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Tuesday, December 21, 2010

Etiquette: Words, Phrases and Pronunciation

Chapter VIII.
Words, Phrases and Pronunciation

IT is difficult to explain why well-bred people avoid certain words and expressions that are admitted by etymology and grammar. So it must be merely stated that they have and undoubtedly always will avoid them. Moreover, this choice of expression is not set forth in any printed guide or book on English, though it is followed in all literature.
  To liken Best Society to a fraternity, with the avoidance of certain seemingly unimportant words as the sign of recognition, is not a fantastic simile. People of the fashionable world invariably use certain expressions and instinctively avoid others; therefore when a stranger uses an “avoided” one he proclaims that he “does not belong,” exactly as a pretended Freemason proclaims himself an “outsider” by giving the wrong “grip”—or whatever it is by which Brother Masons recognize one another.   2
  People of position are people of position the world over—and by their speech are most readily known. Appearance on the other hand often passes muster. A “show-girl” may be lovely to look at as she stands in a seemingly unstudied position and in perfect clothes. But let her say “My Gawd!” or “Wouldn’t that jar you!” and where is her loveliness then?   3
  And yet, and this is the difficult part of the subject to make clear, the most vulgar slang like that quoted above, is scarcely worse than the attempted elegance which those unused to good society imagine to be the evidence of cultivation.   4
  People who say “I come,” and “I seen it,” and “I done it” prove by their lack of grammar that they had little education in their youth. Unfortunate, very; but they may at the same time be brilliant, exceptional characters, loved by everyone who knows them, because they are what they seem and nothing else. But the caricature “lady” with the comic picture “society manner” who says “Pardon me” and talks of “retiring,” and “residing,” and “desiring,” and “being acquainted with,” and “attending” this and that with “her escort,” and curls her little finger over the handle of her teacup, and prates of “culture,” does not belong to Best Society, and never will! The offense of pretentiousness is committed oftener perhaps by women than by men, who are usually more natural and direct. A genuine, sincere, kindly American man—or woman—can go anywhere and be welcomed by everyone, provided of course, that he is a man of ability and intellect. One finds him all over the world, neither aping the manners of others nor treading on the sensibilities of those less fortunate than himself.   5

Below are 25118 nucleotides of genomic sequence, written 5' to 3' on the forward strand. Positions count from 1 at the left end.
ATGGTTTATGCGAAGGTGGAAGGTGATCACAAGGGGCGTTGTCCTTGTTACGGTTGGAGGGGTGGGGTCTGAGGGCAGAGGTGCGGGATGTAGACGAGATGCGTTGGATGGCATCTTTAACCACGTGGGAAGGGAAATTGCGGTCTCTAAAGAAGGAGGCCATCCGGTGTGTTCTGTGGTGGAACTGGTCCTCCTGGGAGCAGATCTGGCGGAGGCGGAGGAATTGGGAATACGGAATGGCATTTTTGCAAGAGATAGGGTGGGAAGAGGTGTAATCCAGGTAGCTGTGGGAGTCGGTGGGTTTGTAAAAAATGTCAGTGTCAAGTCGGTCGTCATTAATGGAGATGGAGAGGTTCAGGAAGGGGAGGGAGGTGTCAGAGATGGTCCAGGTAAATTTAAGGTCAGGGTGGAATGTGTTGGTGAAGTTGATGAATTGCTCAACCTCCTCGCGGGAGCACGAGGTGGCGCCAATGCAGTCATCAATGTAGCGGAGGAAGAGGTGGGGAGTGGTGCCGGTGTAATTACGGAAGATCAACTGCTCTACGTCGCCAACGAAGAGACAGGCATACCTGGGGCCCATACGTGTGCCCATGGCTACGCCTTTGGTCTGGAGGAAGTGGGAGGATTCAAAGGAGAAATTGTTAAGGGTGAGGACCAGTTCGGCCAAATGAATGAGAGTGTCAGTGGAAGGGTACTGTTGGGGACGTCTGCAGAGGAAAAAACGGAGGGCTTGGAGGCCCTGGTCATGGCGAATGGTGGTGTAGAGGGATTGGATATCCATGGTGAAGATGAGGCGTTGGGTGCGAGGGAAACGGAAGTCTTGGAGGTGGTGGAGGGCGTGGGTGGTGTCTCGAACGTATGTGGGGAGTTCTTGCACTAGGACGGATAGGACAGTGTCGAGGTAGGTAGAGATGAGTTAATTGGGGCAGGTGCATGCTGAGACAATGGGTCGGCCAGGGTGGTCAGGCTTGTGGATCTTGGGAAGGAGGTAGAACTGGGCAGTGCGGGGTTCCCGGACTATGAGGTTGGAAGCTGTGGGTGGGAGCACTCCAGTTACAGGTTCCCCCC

Occasionally too, there appears in Best Society a provincial in whose conversation is perceptible the influence of much reading of the Bible. Such are seldom if ever stilted or pompous or long-worded, but are invariably distinguished for the simplicity and dignity of their English.   6
  There is no better way to cultivate taste in words, than by constantly reading the best English. None of the words and expressions which are taboo in good society will be found in books of proved literary standing. But it must not be forgotten that there can be a vast difference between literary standing and popularity, and that many of the “best sellers” have no literary merit whatsoever.   7
  To be able to separate best English from merely good English needs a long process of special education, but to recognize bad English one need merely skim through a page of a book, and if a single expression in the left-hand column following can be found (unless purposely quoted in illustration of vulgarity) it is quite certain that the author neither writes best English nor belongs to Best Society.   8
In our residence we retire early (or arise)  At our house we go to bed early (or get up)
I desire to purchase  I should like to buy
Make you acquainted with  (See Introductions)
Pardon me!  I beg your pardon. Or, Excuse me! Or, sorry!
Lovely food  Good food
Elegant home  Beautiful house—or place
A stylish dresser  She dresses well, or she wears lovely clothes
Charmed! or Pleased to meet you!  How do you do!
Attended  Went to
I trust I am not trespassing  I hope I am not in the way (unless trespassing on private property is actually meant)
Request (meaning ask)  Used only in the third person in formal written invitations.
Will you accord me permission?  Will you let me? or May I?
Permit me to assist you  Let me help you
Brainy  Brilliant or clever
I presume  I suppose
Tendered him a banquet  Gave him a dinner
Converse  Talk
Partook of liquid refreshment  Had something to drink
Perform ablutions  Wash
A song entitled  Called (proper if used in legal sense)
I will ascertain  I will find out
Residence or mansion  House, or big house
In the home  In some one’s house or At home
Phone, photo, auto  Telephone, photograph, automobile
  “Tintinnabulary summons,” meaning bell, and “Bovine continuation,” meaning cow’s tail, are more amusing than offensive, but they illustrate the theory of bad style that is pretentious.  10
  As examples of the very worst offenses that can be committed, the following are offered:
        “Pray, accept my thanks for the flattering ovation you have tendered me.”
        “Yes,” says the preposterous bride, “I am the recipient of many admired and highly prized gifts.”
        “Will you permit me to recall myself to you?”
  Speaking of bridesmaids as “pretty servitors,” “dispensing hospitality,” asking any one to “step this way.”  12
  Many other expressions are provincial and one who seeks purity of speech should, if possible, avoid them, but as “offenses” they are minor:
        Reckon, guess, calculate, or figure, meaning think.
        Allow, meaning agree.
        Folks, meaning family.
        Cute, meaning pretty or winsome.
        Well, I declare! ’Pon my word!
        Box party, meaning sitting in a box at the theater.
        Visiting with, meaning talking to.